Frychicken

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Oct 29, 2014
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Yes, fine motor skills are learned, developed, and trained in dental school. You do get used to working in a confined space. Eventually, you’ll reach a point where the oral cavity, though seem small to the average person, can look like a giant abyss where 1.0 mm is the equivalent of a mile.

Also, having loupes with 3.5x magnification or greater helps.
 
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ToothJockey

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Apr 21, 2019
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I just wanna say there are many physicians that can have a nice lifestyle as well.
Psychiatrists, Dermatologists, Emergency Medicine (they only work like 15 shifts a month), Opthalmologists etc. Some physicians have 7 on 7 off schedules which can be pretty nice too.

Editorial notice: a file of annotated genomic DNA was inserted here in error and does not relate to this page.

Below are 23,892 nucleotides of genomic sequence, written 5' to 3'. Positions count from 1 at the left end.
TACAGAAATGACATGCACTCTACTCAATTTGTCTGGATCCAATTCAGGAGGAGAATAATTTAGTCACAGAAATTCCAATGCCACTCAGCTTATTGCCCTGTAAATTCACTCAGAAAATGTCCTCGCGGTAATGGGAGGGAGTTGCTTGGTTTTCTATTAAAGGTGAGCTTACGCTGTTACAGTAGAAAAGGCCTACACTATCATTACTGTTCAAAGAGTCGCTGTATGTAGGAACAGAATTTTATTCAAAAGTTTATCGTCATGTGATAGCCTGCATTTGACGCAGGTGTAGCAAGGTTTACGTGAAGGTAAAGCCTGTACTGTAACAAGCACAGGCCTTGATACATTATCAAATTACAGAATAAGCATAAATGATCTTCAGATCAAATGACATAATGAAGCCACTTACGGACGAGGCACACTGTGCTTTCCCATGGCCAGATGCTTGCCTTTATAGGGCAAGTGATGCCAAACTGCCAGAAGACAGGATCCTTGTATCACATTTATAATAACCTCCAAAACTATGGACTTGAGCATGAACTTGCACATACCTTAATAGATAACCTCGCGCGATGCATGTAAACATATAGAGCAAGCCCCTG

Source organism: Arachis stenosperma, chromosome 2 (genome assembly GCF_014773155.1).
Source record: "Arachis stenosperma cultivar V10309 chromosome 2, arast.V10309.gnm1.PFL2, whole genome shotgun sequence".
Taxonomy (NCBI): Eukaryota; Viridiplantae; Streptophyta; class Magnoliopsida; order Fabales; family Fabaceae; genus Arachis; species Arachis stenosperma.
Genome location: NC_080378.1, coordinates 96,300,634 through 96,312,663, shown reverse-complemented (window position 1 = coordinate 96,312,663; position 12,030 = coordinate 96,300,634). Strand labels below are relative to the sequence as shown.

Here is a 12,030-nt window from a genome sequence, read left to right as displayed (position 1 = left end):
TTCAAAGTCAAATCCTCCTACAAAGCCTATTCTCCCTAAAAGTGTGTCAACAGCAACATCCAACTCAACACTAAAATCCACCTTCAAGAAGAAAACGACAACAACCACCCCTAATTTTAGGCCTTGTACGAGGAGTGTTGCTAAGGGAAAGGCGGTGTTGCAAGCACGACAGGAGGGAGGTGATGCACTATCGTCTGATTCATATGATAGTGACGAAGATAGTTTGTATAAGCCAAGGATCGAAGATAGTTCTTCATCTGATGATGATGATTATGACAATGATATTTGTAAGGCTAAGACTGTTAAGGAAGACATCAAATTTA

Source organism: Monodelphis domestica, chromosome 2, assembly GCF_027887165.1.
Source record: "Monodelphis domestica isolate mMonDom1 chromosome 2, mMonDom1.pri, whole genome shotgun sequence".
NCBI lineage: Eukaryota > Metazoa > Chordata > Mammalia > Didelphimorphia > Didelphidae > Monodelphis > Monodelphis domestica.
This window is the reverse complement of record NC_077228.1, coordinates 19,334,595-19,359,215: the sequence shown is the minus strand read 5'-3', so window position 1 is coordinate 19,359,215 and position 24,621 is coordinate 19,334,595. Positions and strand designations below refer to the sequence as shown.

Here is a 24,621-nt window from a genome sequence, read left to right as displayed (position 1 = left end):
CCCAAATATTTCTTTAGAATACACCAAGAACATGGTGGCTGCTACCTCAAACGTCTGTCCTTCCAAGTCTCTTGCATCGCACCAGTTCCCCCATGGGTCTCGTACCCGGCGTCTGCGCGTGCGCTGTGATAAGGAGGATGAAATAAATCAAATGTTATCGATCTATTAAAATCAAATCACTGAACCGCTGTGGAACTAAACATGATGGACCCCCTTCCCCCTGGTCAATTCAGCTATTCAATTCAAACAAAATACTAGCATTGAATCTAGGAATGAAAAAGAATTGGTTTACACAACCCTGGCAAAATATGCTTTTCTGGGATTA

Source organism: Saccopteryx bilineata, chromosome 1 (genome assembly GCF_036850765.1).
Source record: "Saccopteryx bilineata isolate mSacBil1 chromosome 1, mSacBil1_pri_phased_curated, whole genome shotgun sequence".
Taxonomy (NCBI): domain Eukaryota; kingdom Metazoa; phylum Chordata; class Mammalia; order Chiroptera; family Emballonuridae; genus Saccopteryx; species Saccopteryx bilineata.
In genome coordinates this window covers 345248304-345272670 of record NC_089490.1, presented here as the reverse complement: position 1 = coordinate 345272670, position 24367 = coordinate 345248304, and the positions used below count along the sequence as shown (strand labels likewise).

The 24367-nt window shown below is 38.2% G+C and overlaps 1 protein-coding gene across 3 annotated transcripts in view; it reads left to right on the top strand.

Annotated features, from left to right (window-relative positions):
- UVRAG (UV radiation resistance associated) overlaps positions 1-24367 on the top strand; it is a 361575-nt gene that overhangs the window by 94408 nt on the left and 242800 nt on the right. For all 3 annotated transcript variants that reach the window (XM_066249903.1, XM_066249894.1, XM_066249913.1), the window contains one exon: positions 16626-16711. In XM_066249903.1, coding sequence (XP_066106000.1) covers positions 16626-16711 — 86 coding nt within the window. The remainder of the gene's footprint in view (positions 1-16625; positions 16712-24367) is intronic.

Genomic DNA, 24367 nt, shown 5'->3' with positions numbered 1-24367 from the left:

And I'm sure even surgeons could work part time if they wish too, and they will likely still make over 200k a year.

Also as a dentist, to make a bunch of money you will likely have to be a business owner. Is that something you're interested in? As a physician you can get paid well even as an employee.

Have you also considered debt? Dental school is typically more expensive than medical.
 
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CaffineDoc24

Full Member